According to a trend report from SPINS, mushrooms are becoming a popular ingredient for beverages. “In prior years, medicinal mushrooms were found mainly in dietary supplement form but are now commanding consumer attention in ready-to-drink tea,” said the report.
“Another reason for piqued interest in mushrooms is an uptick in wild mushroom foraging. Plant-based eaters looking for a good alternative to the established bone broth trend can now turn to mushroom broths. As more people search for ways to reduce animal-based choices, attention towards mushrooms’ sustainable, hearty nourishment shows no signs of subsiding.”
And among the specific varieties, the greatest growth is being posted by Reishi. SPINS data shows surging sales of products with various types of mushrooms as primary ingredients across the natural, specialty and conventional multi-outlet retail channels. Reishi is up 91% for the 52 weeks ending September 4, 2016 versus the previous 52 weeks. Impressive growth is also being posted for Chaga (up 46%), Cordycep (up 19%) and Shiitake (up 26%), said SPINS (see figure 1 below).
Veronica Eckl, SPINS Senior Natural Products Researcher, told FoodNavigator-USA: “I've seen reishi especially used more toward adaptogenic herbal formulas now, since there's a shift away from stimulants and thermogenics and into the world of glandular support, especially with the liver-thyroid-adrenals triangle. Reishi helps with all three.”
The numbers from SPINS support predictions made by the Mushroom Council earlier this year, which told us that domestic production and value are at an all-time high.
Mushroom Council CEO Bart Minor explained that mushrooms can play a unique role in multiple dishes, in that they are fat-free and low in calories but contain protein, fiber, and important nutrients including vitamin D, potassium, calcium, selenium, ergothioneine, niacin, pantothenic acid, copper and riboflavin.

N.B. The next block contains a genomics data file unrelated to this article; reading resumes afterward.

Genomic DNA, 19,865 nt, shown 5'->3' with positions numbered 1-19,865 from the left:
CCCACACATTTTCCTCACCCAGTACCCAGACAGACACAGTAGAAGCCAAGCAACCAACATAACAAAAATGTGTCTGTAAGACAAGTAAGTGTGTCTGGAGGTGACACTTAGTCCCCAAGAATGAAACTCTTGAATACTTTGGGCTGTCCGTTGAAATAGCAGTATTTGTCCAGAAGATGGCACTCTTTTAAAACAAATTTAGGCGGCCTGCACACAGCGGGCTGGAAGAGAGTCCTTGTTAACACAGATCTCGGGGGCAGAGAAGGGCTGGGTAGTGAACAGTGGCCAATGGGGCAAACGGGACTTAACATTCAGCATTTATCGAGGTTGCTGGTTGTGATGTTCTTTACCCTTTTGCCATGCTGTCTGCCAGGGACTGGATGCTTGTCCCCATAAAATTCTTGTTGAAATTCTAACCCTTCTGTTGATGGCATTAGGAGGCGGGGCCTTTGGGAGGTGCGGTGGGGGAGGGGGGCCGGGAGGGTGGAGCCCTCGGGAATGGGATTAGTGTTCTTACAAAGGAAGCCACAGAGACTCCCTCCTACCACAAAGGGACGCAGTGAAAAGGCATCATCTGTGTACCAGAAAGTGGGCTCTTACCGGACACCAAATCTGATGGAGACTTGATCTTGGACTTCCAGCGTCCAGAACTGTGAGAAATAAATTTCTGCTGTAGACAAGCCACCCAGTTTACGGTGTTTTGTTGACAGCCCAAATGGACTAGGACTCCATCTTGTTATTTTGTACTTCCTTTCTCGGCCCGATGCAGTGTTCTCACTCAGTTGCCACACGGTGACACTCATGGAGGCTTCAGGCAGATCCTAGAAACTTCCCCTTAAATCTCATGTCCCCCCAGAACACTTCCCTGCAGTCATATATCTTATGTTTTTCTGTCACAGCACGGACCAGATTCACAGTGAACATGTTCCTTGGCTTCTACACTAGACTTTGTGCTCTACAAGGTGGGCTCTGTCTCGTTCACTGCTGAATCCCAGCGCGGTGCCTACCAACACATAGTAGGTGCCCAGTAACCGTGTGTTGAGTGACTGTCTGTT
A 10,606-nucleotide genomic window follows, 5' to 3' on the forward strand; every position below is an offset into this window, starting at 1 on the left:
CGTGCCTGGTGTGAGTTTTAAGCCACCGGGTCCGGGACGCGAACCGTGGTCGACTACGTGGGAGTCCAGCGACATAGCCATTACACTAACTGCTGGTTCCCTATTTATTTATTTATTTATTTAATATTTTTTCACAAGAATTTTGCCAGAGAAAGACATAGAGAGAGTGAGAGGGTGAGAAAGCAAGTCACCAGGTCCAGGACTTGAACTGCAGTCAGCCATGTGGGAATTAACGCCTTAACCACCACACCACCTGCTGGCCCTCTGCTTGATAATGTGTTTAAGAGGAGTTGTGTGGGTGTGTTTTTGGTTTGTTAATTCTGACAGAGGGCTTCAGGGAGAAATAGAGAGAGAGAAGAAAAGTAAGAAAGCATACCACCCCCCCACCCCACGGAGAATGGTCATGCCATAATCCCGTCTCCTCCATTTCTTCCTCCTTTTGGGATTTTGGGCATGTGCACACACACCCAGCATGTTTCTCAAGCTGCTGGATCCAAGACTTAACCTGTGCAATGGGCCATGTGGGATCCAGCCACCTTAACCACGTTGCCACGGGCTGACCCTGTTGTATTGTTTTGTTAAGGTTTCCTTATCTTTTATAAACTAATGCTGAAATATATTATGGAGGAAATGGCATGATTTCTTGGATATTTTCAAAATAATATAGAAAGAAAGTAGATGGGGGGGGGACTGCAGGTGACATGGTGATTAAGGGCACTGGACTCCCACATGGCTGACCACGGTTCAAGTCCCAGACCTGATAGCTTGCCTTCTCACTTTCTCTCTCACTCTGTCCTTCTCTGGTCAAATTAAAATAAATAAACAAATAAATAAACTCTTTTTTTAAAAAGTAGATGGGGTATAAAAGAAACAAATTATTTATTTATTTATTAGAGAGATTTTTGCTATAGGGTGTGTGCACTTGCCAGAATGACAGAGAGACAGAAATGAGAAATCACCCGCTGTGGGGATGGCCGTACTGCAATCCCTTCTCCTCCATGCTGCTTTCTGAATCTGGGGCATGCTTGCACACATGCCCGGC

They can also add texture, bulk, and ‘meaty/umami/savory’ flavor notes to dishes such as burgers, tacos and carne asada that enable manufacturers to slash the meat content by 50%, and in some cases up to 80% - significantly reducing calories, saturated fat and sodium (and ingredients costs) - without negatively impacting taste or texture, he said.
While much has been made of the meat alternative potential, many of the new products containing mushrooms can be found in the beverage aisle. Examples include FourSigmatic’s powdered mushroom lemonade mix, Sotru Medicinal Mushrooms Drink Mix, and Buddha's Reishi Mushroom Tea.
In the protein shake space, Moon Juice offers a mushroom protein powder formulated with reishi and cordyceps, and is claimed to boost the immune system, build muscle and stamina, and support the liver, kidney and adrenal health.
Colorado-based MycoTechnology has been attracting a lot of attention for its innovations in mushroom mycelium. The company recently unveiled a new product dubbed PureTaste at SupplySide West 2016 in Las Vegas, which it claims could prove a game-changer in the so-called ‘alternative proteins’ market.
Unlike some other novel proteins manufactured in tanks via a fermentation process, PureTaste, a “neutral-tasting” spray-dried powder containing 79%+ protein by dry weight, does not use genetically engineered yeasts or other micro-organisms, but uses naturally occurring mycelium from an heirloom variety of Shiitake mushroom.
When fed the right feedstock, the mycelium produces a protein that works well in everything from pastas and breads and tortillas, to sauces, soups, shakes, bars, beverages, dressings, and meat-substitutes, claims MycoTechnology marketing manager Josh Hahn.
PureTaste protein can be labeled as 'Shiitake mushroom,' 'fermented shiitake' or 'shiitake extract' on the ingredients list, in accordance with 21 C.F.R. § 101.36(d).